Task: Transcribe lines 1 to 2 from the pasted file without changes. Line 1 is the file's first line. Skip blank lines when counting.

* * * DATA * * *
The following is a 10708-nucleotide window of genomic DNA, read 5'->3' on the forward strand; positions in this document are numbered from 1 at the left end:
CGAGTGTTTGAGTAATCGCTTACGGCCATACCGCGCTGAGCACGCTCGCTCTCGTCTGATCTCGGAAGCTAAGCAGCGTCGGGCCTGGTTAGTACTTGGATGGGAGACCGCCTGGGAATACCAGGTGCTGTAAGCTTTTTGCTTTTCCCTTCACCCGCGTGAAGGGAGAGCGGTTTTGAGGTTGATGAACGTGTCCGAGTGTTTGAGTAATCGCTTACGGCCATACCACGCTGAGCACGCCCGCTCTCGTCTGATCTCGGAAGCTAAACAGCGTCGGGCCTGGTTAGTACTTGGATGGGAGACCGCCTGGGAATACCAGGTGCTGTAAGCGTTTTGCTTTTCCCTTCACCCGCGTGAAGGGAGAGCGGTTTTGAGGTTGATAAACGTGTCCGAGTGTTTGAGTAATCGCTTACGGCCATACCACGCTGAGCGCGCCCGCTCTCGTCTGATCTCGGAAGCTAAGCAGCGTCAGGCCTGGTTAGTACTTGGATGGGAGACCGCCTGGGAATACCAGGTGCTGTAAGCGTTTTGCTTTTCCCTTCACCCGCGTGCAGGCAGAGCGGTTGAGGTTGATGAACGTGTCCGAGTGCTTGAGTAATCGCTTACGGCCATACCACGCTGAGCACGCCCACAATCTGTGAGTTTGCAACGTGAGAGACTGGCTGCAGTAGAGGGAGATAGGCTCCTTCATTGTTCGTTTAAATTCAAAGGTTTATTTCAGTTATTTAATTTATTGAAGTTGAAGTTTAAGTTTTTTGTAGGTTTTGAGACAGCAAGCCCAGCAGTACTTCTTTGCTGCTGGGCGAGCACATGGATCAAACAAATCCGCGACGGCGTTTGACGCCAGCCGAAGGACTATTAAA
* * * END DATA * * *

The following is a 10708-nucleotide window of genomic DNA, read 5'->3' on the forward strand; positions in this document are numbered from 1 at the left end:
CGAGTGTTTGAGTAATCGCTTACGGCCATACCGCGCTGAGCACGCTCGCTCTCGTCTGATCTCGGAAGCTAAGCAGCGTCGGGCCTGGTTAGTACTTGGATGGGAGACCGCCTGGGAATACCAGGTGCTGTAAGCTTTTTGCTTTTCCCTTCACCCGCGTGAAGGGAGAGCGGTTTTGAGGTTGATGAACGTGTCCGAGTGTTTGAGTAATCGCTTACGGCCATACCACGCTGAGCACGCCCGCTCTCGTCTGATCTCGGAAGCTAAACAGCGTCGGGCCTGGTTAGTACTTGGATGGGAGACCGCCTGGGAATACCAGGTGCTGTAAGCGTTTTGCTTTTCCCTTCACCCGCGTGAAGGGAGAGCGGTTTTGAGGTTGATAAACGTGTCCGAGTGTTTGAGTAATCGCTTACGGCCATACCACGCTGAGCGCGCCCGCTCTCGTCTGATCTCGGAAGCTAAGCAGCGTCAGGCCTGGTTAGTACTTGGATGGGAGACCGCCTGGGAATACCAGGTGCTGTAAGCGTTTTGCTTTTCCCTTCACCCGCGTGCAGGCAGAGCGGTTGAGGTTGATGAACGTGTCCGAGTGCTTGAGTAATCGCTTACGGCCATACCACGCTGAGCACGCCCACAATCTGTGAGTTTGCAACGTGAGAGACTGGCTGCAGTAGAGGGAGATAGGCTCCTTCATTGTTCGTTTAAATTCAAAGGTTTATTTCAGTTATTTAATTTATTGAAGTTGAAGTTTAAGTTTTTTGTAGGTTTTGAGACAGCAAGCCCAGCAGTACTTCTTTGCTGCTGGGCGAGCACATGGATCAAACAAATCCGCGACGGCGTTTGACGCCAGCCGAAGGACTATTAAA